On another front, Pittman wasn’t making much use of Sampson and me so far. This went on for two days. Left on our own, Sampson and I concentrated on the thin trail left by Gary Soneji. I followed up at area stores where someone might buy makeup and special effects. Sampson went to the Georgetown library, but no one there had seen Soneji. They weren’t even aware of the book thefts from their stacks.
Soneji had successfully disappeared. More disturbing, he seemed to have never existed before taking the job at Washington Day School.
Not surprisingly, he had falsified his employment records and faked several recommendations. He’d completed each step as expertly as any of us have seen in fraud or bunco cases. He’d left no trail.
Soneji had been brazen and supremely confident about getting his job at the school. A supposed previous employer (fictitious) had contacted Washington Day School and highly recommended Soneji, who was moving into the Washington area. More recommendations came via faxes from the University of Pennsylvania, both the undergraduate and graduate school programs. After two impressive interviews, the school wanted the personable and eager teacher so badly (and had been led to believe they were in competition with other D.C. private schools), they had simply hired him.
“And we never regretted hiring him—until now, of course,” the assistant headmaster admitted to me. “He was even better than advertised. If he wasn’t really a math teacher before he came here, I’d be totally amazed. That would make him a superb actor indeed.”
Late afternoon on the third day, I got an assignment from Don Manning, one of Pittman’s lieutenants. I was asked to size up and do an evaluation of Katherine Rose Dunne and her husband. I had tried to get some time with the Dunnes on my own, but had been denied.
I met with Katherine and Thomas Dunne in the backyard of their house. A ten-foot-high graystone wall effectively kept out the outside world. So did a row of huge linden trees. Actually, the backyard consisted of several gardens separated by stone walls and a wandering stream. The gardens had their own plantsmen, a young couple from Potomac who apparently made a very nice living tending gardens around town. The plantsmen definitely made more money than I did.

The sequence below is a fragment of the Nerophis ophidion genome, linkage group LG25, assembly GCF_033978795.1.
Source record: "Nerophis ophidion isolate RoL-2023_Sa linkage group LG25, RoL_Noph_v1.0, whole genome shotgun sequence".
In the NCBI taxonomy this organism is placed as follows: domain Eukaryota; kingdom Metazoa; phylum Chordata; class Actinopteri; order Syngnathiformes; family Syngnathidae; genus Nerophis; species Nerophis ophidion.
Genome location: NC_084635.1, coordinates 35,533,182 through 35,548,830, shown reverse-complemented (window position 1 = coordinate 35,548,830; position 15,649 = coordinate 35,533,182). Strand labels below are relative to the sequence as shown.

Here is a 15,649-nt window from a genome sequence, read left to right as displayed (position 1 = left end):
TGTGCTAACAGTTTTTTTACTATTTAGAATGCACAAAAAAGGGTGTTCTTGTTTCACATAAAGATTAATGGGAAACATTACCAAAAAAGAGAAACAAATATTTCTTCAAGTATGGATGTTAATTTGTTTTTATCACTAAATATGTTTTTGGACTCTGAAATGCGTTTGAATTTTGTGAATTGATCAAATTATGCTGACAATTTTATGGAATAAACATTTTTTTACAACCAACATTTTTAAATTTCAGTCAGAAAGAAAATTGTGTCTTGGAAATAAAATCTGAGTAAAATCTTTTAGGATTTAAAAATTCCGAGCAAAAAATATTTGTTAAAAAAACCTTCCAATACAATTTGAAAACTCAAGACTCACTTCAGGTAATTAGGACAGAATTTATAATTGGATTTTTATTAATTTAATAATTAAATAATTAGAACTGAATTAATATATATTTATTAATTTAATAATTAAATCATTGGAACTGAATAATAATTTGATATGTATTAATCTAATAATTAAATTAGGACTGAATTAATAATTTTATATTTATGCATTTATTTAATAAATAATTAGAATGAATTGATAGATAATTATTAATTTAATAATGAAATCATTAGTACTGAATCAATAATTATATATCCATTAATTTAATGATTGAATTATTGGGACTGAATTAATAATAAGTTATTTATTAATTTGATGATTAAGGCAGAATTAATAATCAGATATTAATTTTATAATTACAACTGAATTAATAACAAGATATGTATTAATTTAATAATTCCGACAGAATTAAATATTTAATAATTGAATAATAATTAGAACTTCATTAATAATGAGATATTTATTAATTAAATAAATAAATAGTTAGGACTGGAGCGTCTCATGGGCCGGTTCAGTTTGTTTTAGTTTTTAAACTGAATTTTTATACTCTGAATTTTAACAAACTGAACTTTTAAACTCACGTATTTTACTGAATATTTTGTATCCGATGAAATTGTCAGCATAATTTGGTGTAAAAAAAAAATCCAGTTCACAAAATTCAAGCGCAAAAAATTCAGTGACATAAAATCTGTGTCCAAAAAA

Katherine Rose had thrown an old camel’s hair steamer over jeans and a V-necked sweater. She could probably get away with wearing anything she wanted, I thought as we all walked outside.
I’d read somewhere, recently, that Katherine Rose was still considered among the most beautiful women in the world. She had made only a handful of movies since she’d had Maggie Rose, but she’d lost none of her beauty, not so far as I could see. Not even in her time of terrible anxiety.
Her husband, Thomas Dunne, had been a prominent entertainment lawyer in Los Angeles when they met. He’d been involved with Greenpeace and Save the Earth out there. The family had moved to Washington after he became director of the American Red Cross.
“Have you been involved with other kidnappings, Detective?” Thomas Dunne wanted to know. He was trying to figure out where I fit in. Was I important? Could I help their little girl in any way? He was a little rude, but I guess I couldn’t blame him under the circumstances.
“About a dozen,” I told him. “Can you tell me a little about Maggie? It could help. The more we know, the better will be our chances of finding Maggie.”
Katherine Rose nodded. “Of course we will, Detective Cross. We’ve tried to bring Maggie up to be as normal as possible,” she said. “That’s one of the reasons we finally decided
“I don’t know if I’d call Washington a normal place to grow up. This isn’t exactly Mayberry R.F.D.” I smiled at the two of them. For some reason, that statement started to break the ice between us.
“Compared to Beverly Hills it’s pretty normal,” Tom Dunne said. “Believe me, it is.”
“I’m not even sure what ‘normal’ means anymore,” Katherine said. Her eyes gave the appearance of being grayish blue. They penetrated when you got up close to her. “I guess ‘normal’ corresponds to some old fashioned image in the rear of our minds, Tom’s and mine. Maggie isn’t spoiled. She’s not one for ‘Suze got this’ or ‘Casey’s parents bought her that.’ She doesn’t have a big head about herself. That kind of ‘normal.’ She’s just a little girl, Detective.”
As Katherine Rose lovingly talked about her daughter, I found myself thinking of my own children, but especially Janelle. Jannie was “normal,” too. By that, I mean that she was in balance, definitely not spoiled, lovable in every way. Finding parallels between our daughters, I listened even more carefully as they spoke of Maggie Rose.